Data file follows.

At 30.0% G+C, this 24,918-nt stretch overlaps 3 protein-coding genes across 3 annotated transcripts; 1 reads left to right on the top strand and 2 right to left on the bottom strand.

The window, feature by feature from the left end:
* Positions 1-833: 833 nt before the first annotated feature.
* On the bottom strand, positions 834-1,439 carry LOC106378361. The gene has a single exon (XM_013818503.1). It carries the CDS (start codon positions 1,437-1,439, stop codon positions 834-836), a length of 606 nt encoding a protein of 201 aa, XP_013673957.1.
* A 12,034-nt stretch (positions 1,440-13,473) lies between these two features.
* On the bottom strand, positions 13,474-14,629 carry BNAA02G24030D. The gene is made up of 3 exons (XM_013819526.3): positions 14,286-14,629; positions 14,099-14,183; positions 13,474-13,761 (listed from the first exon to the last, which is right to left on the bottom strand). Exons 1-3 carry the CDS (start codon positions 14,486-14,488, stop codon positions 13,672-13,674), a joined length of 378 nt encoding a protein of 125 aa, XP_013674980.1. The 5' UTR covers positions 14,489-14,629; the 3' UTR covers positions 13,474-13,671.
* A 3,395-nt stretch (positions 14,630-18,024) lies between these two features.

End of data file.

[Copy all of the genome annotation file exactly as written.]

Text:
At 30.0% G+C, this 24,918-nt stretch overlaps 3 protein-coding genes across 3 annotated transcripts; 1 reads left to right on the top strand and 2 right to left on the bottom strand.

The window, feature by feature from the left end:
* Positions 1-833: 833 nt before the first annotated feature.
* On the bottom strand, positions 834-1,439 carry LOC106378361. The gene has a single exon (XM_013818503.1). It carries the CDS (start codon positions 1,437-1,439, stop codon positions 834-836), a length of 606 nt encoding a protein of 201 aa, XP_013673957.1.
* A 12,034-nt stretch (positions 1,440-13,473) lies between these two features.
* On the bottom strand, positions 13,474-14,629 carry BNAA02G24030D. The gene is made up of 3 exons (XM_013819526.3): positions 14,286-14,629; positions 14,099-14,183; positions 13,474-13,761 (listed from the first exon to the last, which is right to left on the bottom strand). Exons 1-3 carry the CDS (start codon positions 14,486-14,488, stop codon positions 13,672-13,674), a joined length of 378 nt encoding a protein of 125 aa, XP_013674980.1. The 5' UTR covers positions 14,489-14,629; the 3' UTR covers positions 13,474-13,671.
* A 3,395-nt stretch (positions 14,630-18,024) lies between these two features.